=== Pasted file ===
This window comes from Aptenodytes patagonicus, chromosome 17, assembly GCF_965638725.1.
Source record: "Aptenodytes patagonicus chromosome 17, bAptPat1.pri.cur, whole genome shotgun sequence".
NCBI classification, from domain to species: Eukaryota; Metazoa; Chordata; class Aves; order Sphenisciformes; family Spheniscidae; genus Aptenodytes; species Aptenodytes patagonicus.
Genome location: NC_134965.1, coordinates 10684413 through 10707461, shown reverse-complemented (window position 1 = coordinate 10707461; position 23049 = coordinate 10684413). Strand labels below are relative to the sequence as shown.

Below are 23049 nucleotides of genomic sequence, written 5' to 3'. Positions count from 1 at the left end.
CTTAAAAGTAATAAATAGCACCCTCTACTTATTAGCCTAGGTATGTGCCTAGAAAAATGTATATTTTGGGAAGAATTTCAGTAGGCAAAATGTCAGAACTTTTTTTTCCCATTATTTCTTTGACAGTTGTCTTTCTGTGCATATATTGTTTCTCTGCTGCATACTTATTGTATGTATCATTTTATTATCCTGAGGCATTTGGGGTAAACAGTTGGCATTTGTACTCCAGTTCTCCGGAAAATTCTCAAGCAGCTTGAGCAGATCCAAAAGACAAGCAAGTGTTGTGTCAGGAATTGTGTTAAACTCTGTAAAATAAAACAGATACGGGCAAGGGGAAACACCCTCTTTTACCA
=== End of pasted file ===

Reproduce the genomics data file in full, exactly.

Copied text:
This window comes from Aptenodytes patagonicus, chromosome 17, assembly GCF_965638725.1.
Source record: "Aptenodytes patagonicus chromosome 17, bAptPat1.pri.cur, whole genome shotgun sequence".
NCBI classification, from domain to species: Eukaryota; Metazoa; Chordata; class Aves; order Sphenisciformes; family Spheniscidae; genus Aptenodytes; species Aptenodytes patagonicus.
Genome location: NC_134965.1, coordinates 10684413 through 10707461, shown reverse-complemented (window position 1 = coordinate 10707461; position 23049 = coordinate 10684413). Strand labels below are relative to the sequence as shown.

Below are 23049 nucleotides of genomic sequence, written 5' to 3'. Positions count from 1 at the left end.
CTTAAAAGTAATAAATAGCACCCTCTACTTATTAGCCTAGGTATGTGCCTAGAAAAATGTATATTTTGGGAAGAATTTCAGTAGGCAAAATGTCAGAACTTTTTTTTCCCATTATTTCTTTGACAGTTGTCTTTCTGTGCATATATTGTTTCTCTGCTGCATACTTATTGTATGTATCATTTTATTATCCTGAGGCATTTGGGGTAAACAGTTGGCATTTGTACTCCAGTTCTCCGGAAAATTCTCAAGCAGCTTGAGCAGATCCAAAAGACAAGCAAGTGTTGTGTCAGGAATTGTGTTAAACTCTGTAAAATAAAACAGATACGGGCAAGGGGAAACACCCTCTTTTACCA